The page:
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Quickly Get Alerted to Front-End Errors and Performance Issues

(This is a sponsored post.)

Measuring things is great. They say what you only fix what you measure. Raygun is great at measuring websites. Measuring performance, measuring errors and crashes, measuring code problems.

You know what’s even better than measuring? Having a system in place to notify you when anything significant happens with those measurements. That’s why Raygun now has powerful alerting.

Let’s look at some of the possibilities of alerts you can set up on your website so that you’re alerted when things go wrong.

Alert 1) Spike in Errors

In my experience, when you see a spike in errors being thrown in your app, it’s likely because a new release has gone to production, and it’s not behaving how you expected it to.

You need to know now, because errors like this can be tricky. Maybe it worked just fine in development, so you need as much time as you can get to root out what the problem is.

Creating a customized alert situation like this in Raygun is very straightforward! Here’s a quick video:

Alert 2) Critical Error

You likely want to be keeping an eye on all errors, but some errors are more critical than others. If a user throws an error trying to update their biography to a string that contains an emoji, well that’s unfortunate and you want to know about it so you can fix it. But if they can’t sign up, add to cart, or check out — well, that’s extra bad, and you need to know about it instantly so you can fix it as immediately as possible. If your users can’t do the main thing they are on your website to do, you’re seriously jeopardizing your business.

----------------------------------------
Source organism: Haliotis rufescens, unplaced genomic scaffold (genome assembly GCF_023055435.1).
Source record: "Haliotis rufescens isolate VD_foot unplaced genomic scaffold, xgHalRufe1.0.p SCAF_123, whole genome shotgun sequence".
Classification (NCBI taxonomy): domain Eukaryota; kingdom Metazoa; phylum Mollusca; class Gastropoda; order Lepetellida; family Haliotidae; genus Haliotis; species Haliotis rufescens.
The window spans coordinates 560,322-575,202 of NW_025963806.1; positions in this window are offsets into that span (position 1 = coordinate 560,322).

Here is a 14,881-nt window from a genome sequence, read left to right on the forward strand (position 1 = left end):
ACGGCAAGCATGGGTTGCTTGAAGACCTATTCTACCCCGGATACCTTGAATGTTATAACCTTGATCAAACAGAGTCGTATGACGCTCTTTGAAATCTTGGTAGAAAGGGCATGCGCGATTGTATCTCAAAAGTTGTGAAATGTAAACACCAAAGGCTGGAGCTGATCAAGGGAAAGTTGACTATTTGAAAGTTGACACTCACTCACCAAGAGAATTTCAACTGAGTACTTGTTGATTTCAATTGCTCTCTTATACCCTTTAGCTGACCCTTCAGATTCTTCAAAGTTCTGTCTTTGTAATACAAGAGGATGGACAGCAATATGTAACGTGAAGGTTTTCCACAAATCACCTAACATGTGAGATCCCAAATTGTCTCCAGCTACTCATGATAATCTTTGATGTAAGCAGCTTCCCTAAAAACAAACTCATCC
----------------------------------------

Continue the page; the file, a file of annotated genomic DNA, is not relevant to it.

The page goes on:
With Raygun Alerting, there are actually a couple ways to set this up.

  1. Set up the alert to watch for an Error Message containing any particular text
  2. (and/or) Set up the alert to watch for a particular tag

Error Message text is a nice catch-all as you should be able to catch anything with that. But tagging is more targetted. These tags are of your own design, as you send them over yourself from your own app. For example in JavaScript, say you performed some mission-critical operation in a try/catch block. Should the catch happen, you could send Raygun an event like:

rg4js('send', {   error: e,   tags: ['signup', 'mission_critical']; });

Then create alerts based on those tags as needed.

Alert 3) Slow Load Time

I’m not sure most people think about website performance tracking as something you tie real time alerting to, but you should! There is no reason a websites load time would all the sudden nose dive (e.g. change from, say 2 seconds to 5 seconds), unless something has changed. So if it does nose dive, you should be alerted right away, so you can examine recent changes and fix it.

With Raygun, an alert like this is extremely simple to set up. Here’s an example alert set up to watch for a certain load time threshold and email if there is ever a 10 minute time period in which loading times exceed that.

Setting up the alert in Raygun
Email notification of slowness